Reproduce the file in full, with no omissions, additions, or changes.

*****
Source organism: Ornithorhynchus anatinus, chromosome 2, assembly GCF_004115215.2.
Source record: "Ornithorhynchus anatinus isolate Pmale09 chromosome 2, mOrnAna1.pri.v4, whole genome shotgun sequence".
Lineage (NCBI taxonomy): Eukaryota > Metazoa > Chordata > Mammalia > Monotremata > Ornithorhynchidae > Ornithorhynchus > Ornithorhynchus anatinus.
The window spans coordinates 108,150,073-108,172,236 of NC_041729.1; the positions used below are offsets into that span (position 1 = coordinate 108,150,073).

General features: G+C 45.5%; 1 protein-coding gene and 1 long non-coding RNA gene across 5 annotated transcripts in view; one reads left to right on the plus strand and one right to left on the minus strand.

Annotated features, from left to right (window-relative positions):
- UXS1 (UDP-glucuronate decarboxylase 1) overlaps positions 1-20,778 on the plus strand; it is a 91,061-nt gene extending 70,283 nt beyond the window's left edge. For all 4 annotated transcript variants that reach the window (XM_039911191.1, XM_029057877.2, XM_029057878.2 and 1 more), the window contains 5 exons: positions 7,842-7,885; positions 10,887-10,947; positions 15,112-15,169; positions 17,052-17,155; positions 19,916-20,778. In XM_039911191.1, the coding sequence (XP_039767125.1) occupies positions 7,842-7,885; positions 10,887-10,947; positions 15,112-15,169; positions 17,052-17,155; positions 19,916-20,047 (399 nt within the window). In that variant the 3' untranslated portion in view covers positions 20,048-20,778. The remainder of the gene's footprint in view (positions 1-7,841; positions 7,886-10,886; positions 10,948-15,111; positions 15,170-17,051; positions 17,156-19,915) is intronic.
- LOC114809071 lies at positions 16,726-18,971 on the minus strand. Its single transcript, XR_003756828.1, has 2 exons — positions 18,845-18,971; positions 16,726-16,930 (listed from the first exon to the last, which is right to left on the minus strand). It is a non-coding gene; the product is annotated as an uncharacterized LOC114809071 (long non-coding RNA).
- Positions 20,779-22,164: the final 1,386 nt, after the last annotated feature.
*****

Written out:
Source organism: Ornithorhynchus anatinus, chromosome 2, assembly GCF_004115215.2.
Source record: "Ornithorhynchus anatinus isolate Pmale09 chromosome 2, mOrnAna1.pri.v4, whole genome shotgun sequence".
Lineage (NCBI taxonomy): Eukaryota > Metazoa > Chordata > Mammalia > Monotremata > Ornithorhynchidae > Ornithorhynchus > Ornithorhynchus anatinus.
The window spans coordinates 108,150,073-108,172,236 of NC_041729.1; the positions used below are offsets into that span (position 1 = coordinate 108,150,073).

General features: G+C 45.5%; 1 protein-coding gene and 1 long non-coding RNA gene across 5 annotated transcripts in view; one reads left to right on the plus strand and one right to left on the minus strand.

Annotated features, from left to right (window-relative positions):
- UXS1 (UDP-glucuronate decarboxylase 1) overlaps positions 1-20,778 on the plus strand; it is a 91,061-nt gene extending 70,283 nt beyond the window's left edge. For all 4 annotated transcript variants that reach the window (XM_039911191.1, XM_029057877.2, XM_029057878.2 and 1 more), the window contains 5 exons: positions 7,842-7,885; positions 10,887-10,947; positions 15,112-15,169; positions 17,052-17,155; positions 19,916-20,778. In XM_039911191.1, the coding sequence (XP_039767125.1) occupies positions 7,842-7,885; positions 10,887-10,947; positions 15,112-15,169; positions 17,052-17,155; positions 19,916-20,047 (399 nt within the window). In that variant the 3' untranslated portion in view covers positions 20,048-20,778. The remainder of the gene's footprint in view (positions 1-7,841; positions 7,886-10,886; positions 10,948-15,111; positions 15,170-17,051; positions 17,156-19,915) is intronic.
- LOC114809071 lies at positions 16,726-18,971 on the minus strand. Its single transcript, XR_003756828.1, has 2 exons — positions 18,845-18,971; positions 16,726-16,930 (listed from the first exon to the last, which is right to left on the minus strand). It is a non-coding gene; the product is annotated as an uncharacterized LOC114809071 (long non-coding RNA).
- Positions 20,779-22,164: the final 1,386 nt, after the last annotated feature.